POTENTIAL NASA COMMERCIAL APPLICATIONS (Limit 1500 characters, approximately 150 words)
The primary target market for the proposed SEAL-composites innovation is in the composite portions of advanced xEMU and mEMU suits for future surface exploration missions. Specifically, the hybrid materials and design of the SEAL-composites provide significant increases in impact-resistance and damage-tolerance as compared to conventional composite materials. Phase I results found that the SEAL-composites tolerate 50% more impact energy without sustaining damage resulting in leakage and were 11% lighter than monolithic designs using the materials developed in the prior Z-2 prototype project. The improved durability and self-healing functionality at reduced weight of the SEAL-composites is useful for increasing the reliability of other composite structures and applications including storage tanks, habitats, or surface exploration vehicle components.

POTENTIAL NON-NASA COMMERCIAL APPLICATIONS (Limit 1500 characters, approximately 150 words)
The growing market for carbon fiber and fiberglass composites represents a substantial market opportunity for STF composite materials offering improved impact resistance and damage tolerance. Improvement of out-of-plane impact resistance can potentially improve the durability and utility of composite materials in a wide variety of applications and industries including: 1. Automotive - an all composite B-pillar was recently demonstrated by researchers at UD CCM under a collaboration with BMW. Carbon fiber composites are also seeing increased demand in automotive due to the desire for increased fuel economy and growing demand for electric vehicles. 2. Personal Protective Equipment (PPE), including composite armor and shielding for first responders 3. Storage tanks for water, chemical process, oil and gas industries 4. Aerospace 5. Consumer sporting goods - skis, snowboards, surfboards, bicycle frames, tennis rackets, hockey and lacrosse sticks, helmets, and protective equipment 6. Power generation-increasing demand for wind turbine blades is major driver of growth in the fiberglass and carbon fiber reinforced composite market. Composite materials with damage tolerance and tunable damping properties have applications in large- and small-scale generation infrastructure. 7. Construction and building materials - building cladding, decking 8. Marine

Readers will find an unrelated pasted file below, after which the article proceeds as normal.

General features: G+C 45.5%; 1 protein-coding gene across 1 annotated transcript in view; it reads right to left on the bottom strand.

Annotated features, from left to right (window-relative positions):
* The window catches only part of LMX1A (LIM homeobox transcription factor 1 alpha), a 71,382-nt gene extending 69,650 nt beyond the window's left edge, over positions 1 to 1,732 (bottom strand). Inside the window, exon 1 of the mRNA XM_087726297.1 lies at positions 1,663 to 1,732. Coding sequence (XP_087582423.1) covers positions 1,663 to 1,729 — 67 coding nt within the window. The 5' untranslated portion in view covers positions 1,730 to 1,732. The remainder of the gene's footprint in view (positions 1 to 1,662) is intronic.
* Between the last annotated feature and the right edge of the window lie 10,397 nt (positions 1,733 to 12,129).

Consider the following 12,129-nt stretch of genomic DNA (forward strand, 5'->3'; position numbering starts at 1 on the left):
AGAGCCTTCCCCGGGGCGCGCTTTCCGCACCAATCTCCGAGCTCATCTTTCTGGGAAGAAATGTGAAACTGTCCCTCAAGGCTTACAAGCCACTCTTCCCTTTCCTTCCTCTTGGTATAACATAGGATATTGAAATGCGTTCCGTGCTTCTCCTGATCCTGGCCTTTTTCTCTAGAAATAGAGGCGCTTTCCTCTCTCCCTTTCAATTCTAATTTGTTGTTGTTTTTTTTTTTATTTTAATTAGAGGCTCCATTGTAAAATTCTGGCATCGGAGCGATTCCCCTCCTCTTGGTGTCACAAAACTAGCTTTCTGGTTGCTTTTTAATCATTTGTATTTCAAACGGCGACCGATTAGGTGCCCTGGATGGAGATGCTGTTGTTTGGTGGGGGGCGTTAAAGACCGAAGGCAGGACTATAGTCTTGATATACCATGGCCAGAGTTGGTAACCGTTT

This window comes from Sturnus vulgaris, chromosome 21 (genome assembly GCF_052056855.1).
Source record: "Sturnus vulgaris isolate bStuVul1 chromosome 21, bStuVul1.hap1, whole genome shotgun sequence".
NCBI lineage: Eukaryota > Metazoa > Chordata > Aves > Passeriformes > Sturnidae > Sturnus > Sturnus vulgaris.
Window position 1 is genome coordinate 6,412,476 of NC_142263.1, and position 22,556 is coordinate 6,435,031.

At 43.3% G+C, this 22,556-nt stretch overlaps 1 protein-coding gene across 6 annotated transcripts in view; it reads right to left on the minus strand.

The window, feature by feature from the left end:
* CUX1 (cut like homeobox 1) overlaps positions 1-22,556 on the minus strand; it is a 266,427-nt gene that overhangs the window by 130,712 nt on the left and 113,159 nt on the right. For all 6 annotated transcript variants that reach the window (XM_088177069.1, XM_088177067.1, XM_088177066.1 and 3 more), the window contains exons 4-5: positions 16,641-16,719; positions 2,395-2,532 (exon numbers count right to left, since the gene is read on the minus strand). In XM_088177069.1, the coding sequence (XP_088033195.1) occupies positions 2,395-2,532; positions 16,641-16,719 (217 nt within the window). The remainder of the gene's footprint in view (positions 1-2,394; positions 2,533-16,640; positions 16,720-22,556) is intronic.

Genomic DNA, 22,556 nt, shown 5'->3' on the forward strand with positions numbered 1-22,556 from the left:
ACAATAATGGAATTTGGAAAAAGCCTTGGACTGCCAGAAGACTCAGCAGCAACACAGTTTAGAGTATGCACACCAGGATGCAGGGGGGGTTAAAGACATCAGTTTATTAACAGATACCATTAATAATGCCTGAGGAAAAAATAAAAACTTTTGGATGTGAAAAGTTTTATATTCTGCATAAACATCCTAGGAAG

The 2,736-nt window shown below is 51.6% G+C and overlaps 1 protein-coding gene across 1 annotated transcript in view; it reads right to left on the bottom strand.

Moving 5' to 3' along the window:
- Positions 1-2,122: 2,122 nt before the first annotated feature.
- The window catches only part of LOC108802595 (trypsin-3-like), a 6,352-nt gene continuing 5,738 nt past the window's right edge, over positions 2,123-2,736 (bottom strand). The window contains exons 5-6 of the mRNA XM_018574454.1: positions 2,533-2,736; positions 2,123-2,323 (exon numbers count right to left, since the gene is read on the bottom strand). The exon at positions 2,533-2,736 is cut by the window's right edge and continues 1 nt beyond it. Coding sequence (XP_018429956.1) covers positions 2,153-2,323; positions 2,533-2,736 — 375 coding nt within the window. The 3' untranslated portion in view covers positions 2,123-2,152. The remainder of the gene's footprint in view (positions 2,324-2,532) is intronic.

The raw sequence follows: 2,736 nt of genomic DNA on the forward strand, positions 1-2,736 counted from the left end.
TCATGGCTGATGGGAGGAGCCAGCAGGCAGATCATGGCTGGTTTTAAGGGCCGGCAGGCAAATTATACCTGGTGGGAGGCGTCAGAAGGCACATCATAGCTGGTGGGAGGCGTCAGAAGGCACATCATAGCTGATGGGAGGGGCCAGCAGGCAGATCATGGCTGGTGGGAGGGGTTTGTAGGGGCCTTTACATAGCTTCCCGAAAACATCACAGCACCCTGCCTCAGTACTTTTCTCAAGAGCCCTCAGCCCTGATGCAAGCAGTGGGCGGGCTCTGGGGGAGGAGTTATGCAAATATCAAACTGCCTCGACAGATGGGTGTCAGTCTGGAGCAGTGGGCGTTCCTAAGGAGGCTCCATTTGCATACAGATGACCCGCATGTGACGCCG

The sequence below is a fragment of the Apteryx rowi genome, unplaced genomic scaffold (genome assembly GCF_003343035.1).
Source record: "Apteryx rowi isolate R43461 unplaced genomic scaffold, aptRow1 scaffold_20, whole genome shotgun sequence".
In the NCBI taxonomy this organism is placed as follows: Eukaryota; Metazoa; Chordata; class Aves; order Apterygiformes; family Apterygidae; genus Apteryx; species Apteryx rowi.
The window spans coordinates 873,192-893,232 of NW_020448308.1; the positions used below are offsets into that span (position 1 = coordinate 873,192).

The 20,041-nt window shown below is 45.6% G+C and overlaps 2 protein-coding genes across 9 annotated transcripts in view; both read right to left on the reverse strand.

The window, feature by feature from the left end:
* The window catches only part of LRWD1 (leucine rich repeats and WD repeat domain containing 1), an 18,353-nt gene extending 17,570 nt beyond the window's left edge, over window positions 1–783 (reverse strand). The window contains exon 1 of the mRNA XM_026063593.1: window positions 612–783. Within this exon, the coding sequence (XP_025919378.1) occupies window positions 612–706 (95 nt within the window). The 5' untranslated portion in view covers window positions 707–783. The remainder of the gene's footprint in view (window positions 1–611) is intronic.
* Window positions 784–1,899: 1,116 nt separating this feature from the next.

TECHNOLOGY TAXONOMY MAPPING (NASA's technology taxonomy has been developed by the SBIR-STTR program to disseminate awareness of proposed and awarded R/R&D in the agency. It is a listing of over 100 technologies, sorted into broad categories, of interest to NASA.)
Destructive Testing
Models & Simulations (see also Testing & Evaluation)
Nondestructive Evaluation (NDE; NDT)
Processing Methods
Protective Clothing/Space Suits/Breathing Apparatus
Smart/Multifunctional Materials

Form Generated on 03-05-18 17:24